I have been consciously writing since I was a pre-teen, if not before that. I spent my formative years in a boarding school in Mussoorie, India. I am a city person, so I didn’t take very well to the placidity of the Queen of Hills. The green mountains, the unassuming fog, the nippy air, and damp weather, though depressing, turned the place into a writer’s paradise. Every free minute that I had, I would scribble poems in my little blue diary. I often isolated myself from my peers, mentally. I could be sitting in a big group but inside my own creative-bubble. It was as if the pen and paper would call out to me, and I would relinquish the entire world.

I feel the solitude of the hills not only pushed me to express my experiences on paper but also disciplined me to write everyday. Now I go away to writing residencies, in desolate locations, in search of inspiration. Look at the irony—what I wanted to run away from, as a teenager, is what I look for as a professional.

Do you see spoken word, performance, or written poetry as more powerful or powerful in different ways and why? Also, do you believe that writing can be an equalizer to help humanity become more tolerant or collaborative? Why or why not?

Poetry is a deeply embodied form of art and science. It can ignite passion and liberate. Poetry is about discovering yourself both as a human being and a writer.

Sure, performance poetry gives a poet the power of transmission: to add life to what’s written on paper. It’s such a personal method of narrating. But if the content doesn’t resonate with the audience, however evocative the style, it’s immaterial. Similarly, written poetry carries a different onus. The power of reach is dependent on the ink, not the act.

Ultimately, be it spoken word, performance, or written poetry, I feel the candor and fervor in the work shows through. Not too long ago, I was invited, along with half a dozen other poets and artists, to perform at an event’s launch. I was one of the last performers that night. And all other poets were spoken word specialists while I was going to read my written poetry. The pressure was high and unique. However, after my reading, two of the performers walked up to me and said, “Wow, that was awesome! No wonder you have a book deal.” Just like me, they had both assumed that only spoken word could have an impact on the audience. But none of us once considered that even in a crowded room, it’s ultimately the quality of words that hold the power.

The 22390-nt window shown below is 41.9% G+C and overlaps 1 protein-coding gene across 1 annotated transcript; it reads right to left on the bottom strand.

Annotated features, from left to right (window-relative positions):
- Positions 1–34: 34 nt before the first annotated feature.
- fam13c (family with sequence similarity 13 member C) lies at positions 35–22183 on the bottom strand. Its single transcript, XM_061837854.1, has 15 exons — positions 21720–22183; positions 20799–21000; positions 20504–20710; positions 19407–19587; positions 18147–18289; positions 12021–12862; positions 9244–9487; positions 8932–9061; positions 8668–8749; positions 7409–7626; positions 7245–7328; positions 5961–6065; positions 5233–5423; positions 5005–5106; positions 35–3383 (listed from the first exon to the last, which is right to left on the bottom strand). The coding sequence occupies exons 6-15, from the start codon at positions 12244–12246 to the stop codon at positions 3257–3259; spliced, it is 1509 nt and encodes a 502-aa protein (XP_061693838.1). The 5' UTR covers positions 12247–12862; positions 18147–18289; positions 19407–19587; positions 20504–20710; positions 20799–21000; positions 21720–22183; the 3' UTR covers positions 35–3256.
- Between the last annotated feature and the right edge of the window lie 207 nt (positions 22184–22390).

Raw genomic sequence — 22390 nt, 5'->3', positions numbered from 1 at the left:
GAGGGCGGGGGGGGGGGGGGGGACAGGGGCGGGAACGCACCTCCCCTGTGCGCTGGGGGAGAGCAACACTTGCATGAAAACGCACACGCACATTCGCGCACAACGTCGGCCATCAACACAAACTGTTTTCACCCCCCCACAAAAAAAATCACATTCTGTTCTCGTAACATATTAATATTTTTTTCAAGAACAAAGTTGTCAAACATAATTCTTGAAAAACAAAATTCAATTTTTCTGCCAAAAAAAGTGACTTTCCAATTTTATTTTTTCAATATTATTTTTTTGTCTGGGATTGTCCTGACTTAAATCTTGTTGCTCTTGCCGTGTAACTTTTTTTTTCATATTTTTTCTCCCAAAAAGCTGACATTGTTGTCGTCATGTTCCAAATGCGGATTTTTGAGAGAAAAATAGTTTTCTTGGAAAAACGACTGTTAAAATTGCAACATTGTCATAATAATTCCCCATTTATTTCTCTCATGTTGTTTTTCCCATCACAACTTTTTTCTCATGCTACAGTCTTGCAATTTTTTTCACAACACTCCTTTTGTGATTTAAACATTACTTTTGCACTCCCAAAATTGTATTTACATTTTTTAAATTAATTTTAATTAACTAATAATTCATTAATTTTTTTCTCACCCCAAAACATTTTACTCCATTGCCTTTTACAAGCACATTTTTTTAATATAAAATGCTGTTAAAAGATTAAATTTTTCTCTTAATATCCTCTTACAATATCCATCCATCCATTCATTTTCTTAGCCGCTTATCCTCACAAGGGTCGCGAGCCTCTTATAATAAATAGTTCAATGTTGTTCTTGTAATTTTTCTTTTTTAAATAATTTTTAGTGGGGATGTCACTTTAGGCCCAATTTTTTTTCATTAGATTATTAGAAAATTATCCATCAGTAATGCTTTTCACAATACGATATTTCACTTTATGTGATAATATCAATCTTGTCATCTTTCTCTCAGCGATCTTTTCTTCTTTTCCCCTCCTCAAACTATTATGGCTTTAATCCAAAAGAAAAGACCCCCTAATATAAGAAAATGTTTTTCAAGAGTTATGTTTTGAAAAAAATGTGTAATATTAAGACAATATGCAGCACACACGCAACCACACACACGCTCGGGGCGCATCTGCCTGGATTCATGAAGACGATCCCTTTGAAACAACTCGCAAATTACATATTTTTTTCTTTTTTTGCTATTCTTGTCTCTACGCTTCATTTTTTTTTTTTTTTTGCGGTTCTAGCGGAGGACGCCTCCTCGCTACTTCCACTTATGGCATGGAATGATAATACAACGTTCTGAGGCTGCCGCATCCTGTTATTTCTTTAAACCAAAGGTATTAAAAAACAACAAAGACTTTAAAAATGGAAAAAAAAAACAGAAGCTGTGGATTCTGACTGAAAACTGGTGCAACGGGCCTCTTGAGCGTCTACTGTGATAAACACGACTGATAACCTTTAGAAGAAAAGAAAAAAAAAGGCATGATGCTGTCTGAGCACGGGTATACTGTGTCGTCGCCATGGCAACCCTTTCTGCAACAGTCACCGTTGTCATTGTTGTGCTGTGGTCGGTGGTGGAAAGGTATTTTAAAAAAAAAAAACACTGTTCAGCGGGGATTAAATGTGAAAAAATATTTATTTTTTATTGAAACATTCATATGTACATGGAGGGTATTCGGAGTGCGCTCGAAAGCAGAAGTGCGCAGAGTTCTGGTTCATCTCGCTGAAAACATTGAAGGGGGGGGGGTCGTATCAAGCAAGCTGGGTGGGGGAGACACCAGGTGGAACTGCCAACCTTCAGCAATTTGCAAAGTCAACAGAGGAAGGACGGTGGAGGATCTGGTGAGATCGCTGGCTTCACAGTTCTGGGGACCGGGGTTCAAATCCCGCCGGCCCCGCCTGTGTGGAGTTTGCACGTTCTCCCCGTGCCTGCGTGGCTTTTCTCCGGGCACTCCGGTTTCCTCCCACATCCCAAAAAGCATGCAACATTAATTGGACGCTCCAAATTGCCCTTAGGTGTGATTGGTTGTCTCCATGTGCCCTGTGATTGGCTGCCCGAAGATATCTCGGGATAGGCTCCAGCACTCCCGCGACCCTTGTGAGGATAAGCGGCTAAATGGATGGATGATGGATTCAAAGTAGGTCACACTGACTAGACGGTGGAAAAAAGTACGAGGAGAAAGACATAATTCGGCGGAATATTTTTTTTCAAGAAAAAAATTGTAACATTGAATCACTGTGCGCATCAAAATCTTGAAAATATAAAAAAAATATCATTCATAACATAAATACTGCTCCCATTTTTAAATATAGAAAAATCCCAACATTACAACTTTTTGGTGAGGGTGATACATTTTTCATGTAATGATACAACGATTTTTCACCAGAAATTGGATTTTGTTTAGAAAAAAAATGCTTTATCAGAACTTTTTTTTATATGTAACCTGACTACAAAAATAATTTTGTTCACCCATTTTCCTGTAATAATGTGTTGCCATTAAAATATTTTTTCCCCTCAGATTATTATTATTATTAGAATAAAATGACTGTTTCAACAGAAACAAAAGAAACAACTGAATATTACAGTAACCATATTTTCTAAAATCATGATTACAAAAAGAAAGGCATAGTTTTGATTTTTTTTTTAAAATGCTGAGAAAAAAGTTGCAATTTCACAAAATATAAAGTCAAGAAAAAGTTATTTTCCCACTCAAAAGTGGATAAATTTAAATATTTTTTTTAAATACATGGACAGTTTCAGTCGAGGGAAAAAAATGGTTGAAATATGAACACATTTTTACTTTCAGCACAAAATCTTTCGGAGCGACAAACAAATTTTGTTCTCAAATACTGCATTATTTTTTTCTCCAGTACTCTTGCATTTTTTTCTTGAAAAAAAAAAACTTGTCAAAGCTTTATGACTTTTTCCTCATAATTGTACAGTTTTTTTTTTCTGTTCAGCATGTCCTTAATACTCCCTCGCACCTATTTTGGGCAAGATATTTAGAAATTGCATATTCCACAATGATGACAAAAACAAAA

I have a simple rule: never underestimate or insult the intelligence and emotional quotient of a reader/listener.

Oh, absolutely. I believe writing can be an equalizer to help humanity become more tolerant. I think poetry can save lives and cure the world of all its ailments. A little zealous? Perhaps, but I have faith.

Poetry has a therapeutic and healing quality to it. It has the ability to take us into those dark places, which otherwise we might not want to visit or confront.

Robert Frost said succinctly, “Writing a poem is discovering.” I have been in workshops where strangers have revealed personal stories about abuse, illnesses, and personal failures. When we received our writing prompts, I don’t think my fellow poets knew they were going to open up their Pandora’s Box and disclose secrets to a bunch of strangers.

Poetry also makes you empathetic. I remember hugging and crying with my peers in my classes and residencies. And none of it was pretentious. Something inside of me felt moved with their stories. And I too trusted them with my personal, untold tales. Once you have shared your deepest fears with people, they become a part of you. There is a reason many of us suffer from withdrawal symptoms after spending a week at a poetry getaway and continue to stay in touch long after it’s over.

I recently taught a poetry workshop in Kolkata, India, to a group of children between the ages of 6-12. The idea behind the workshop was that poetry could: